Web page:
Scribner Seminar Program
Eating and Being: Food, Culture and Identity
Instructor(s): Xiashuo Hou, Sociology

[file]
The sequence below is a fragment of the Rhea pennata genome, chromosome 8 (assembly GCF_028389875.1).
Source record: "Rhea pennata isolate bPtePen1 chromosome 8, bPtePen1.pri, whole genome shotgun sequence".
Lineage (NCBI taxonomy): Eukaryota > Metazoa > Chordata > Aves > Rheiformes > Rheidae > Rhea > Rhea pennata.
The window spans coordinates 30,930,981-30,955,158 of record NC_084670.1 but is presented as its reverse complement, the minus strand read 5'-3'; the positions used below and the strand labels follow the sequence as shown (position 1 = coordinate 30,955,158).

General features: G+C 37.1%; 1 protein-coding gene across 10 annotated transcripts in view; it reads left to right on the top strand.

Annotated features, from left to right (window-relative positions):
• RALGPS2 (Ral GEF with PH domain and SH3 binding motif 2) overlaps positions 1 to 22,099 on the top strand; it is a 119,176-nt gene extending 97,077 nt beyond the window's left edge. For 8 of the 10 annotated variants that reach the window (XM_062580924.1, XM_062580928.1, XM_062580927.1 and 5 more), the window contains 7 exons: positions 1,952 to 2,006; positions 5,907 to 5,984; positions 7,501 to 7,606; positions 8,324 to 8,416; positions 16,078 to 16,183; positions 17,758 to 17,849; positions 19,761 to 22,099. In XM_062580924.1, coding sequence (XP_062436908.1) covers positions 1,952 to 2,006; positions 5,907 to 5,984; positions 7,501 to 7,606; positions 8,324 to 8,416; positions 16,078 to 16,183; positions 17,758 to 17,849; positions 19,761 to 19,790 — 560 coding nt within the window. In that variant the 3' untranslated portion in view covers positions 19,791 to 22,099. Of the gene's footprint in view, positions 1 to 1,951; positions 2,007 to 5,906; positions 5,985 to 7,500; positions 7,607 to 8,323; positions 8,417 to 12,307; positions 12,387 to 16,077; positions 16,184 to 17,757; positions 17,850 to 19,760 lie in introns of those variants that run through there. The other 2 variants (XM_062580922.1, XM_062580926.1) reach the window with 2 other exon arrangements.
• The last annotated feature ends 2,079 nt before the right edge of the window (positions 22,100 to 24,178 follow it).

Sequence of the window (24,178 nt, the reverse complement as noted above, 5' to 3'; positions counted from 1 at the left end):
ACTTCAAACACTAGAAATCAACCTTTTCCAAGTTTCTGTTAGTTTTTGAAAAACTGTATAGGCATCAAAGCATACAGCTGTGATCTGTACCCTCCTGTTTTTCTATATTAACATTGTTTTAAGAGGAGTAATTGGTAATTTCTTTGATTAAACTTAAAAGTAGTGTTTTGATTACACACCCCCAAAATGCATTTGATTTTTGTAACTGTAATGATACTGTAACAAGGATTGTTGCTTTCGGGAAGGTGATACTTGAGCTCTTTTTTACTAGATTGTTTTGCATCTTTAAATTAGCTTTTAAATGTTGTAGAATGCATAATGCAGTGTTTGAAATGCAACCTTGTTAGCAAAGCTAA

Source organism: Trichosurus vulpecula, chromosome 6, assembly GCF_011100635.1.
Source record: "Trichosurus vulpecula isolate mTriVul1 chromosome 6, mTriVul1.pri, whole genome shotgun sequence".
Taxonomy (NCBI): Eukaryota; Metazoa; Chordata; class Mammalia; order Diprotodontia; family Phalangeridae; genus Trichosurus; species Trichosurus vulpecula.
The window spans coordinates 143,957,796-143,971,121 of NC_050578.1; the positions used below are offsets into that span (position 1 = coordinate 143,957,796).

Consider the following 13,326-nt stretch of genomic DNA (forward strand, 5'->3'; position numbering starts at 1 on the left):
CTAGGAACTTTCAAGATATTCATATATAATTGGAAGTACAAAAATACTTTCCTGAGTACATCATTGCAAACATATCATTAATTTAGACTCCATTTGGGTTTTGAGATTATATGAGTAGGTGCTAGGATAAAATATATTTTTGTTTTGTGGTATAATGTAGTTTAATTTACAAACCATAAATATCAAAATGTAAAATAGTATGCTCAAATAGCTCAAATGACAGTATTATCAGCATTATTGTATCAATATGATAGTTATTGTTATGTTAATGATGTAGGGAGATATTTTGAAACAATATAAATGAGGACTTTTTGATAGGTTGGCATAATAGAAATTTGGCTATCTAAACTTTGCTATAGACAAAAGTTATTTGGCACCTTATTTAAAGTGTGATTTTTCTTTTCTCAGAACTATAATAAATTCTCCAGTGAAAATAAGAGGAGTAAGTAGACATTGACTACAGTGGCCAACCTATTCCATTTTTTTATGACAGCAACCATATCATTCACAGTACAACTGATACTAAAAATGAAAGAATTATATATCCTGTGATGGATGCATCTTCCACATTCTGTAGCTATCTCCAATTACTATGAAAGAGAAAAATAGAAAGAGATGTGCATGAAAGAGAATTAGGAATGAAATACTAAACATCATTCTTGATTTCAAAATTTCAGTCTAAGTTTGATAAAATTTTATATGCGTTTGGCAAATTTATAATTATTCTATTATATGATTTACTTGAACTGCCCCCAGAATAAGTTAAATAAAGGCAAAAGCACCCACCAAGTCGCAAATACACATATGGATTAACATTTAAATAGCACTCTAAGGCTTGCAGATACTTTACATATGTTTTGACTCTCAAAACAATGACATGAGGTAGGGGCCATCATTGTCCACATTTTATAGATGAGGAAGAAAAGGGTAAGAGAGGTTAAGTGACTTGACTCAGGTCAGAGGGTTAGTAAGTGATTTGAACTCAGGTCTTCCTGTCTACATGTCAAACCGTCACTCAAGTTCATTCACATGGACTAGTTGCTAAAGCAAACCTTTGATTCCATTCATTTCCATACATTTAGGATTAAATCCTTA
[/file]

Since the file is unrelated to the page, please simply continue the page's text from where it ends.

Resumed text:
Food not only serves our biological needs but also reflects how we relate to each other as social beings. How we eat, cook, and share food, and what we consider to be food are bound with social and cultural meanings and are often related to the various aspects of our identity such as class, gender, and ethnicity. In addition, food is often rooted in places and disseminated through human migration. This course will introduce students to the sociology and anthropology of food and foodways, and explore how our identities are shaped by and expressed through eating certain food. Students will compare how food is studied and portrayed by scholars and essayists, in literature and movies. They will also reflect on their relationship with food, and identity, and critically investigate the globalization and industrialization of food and its impact on different peoples and societies. This course may include a multi-ethnic food trip.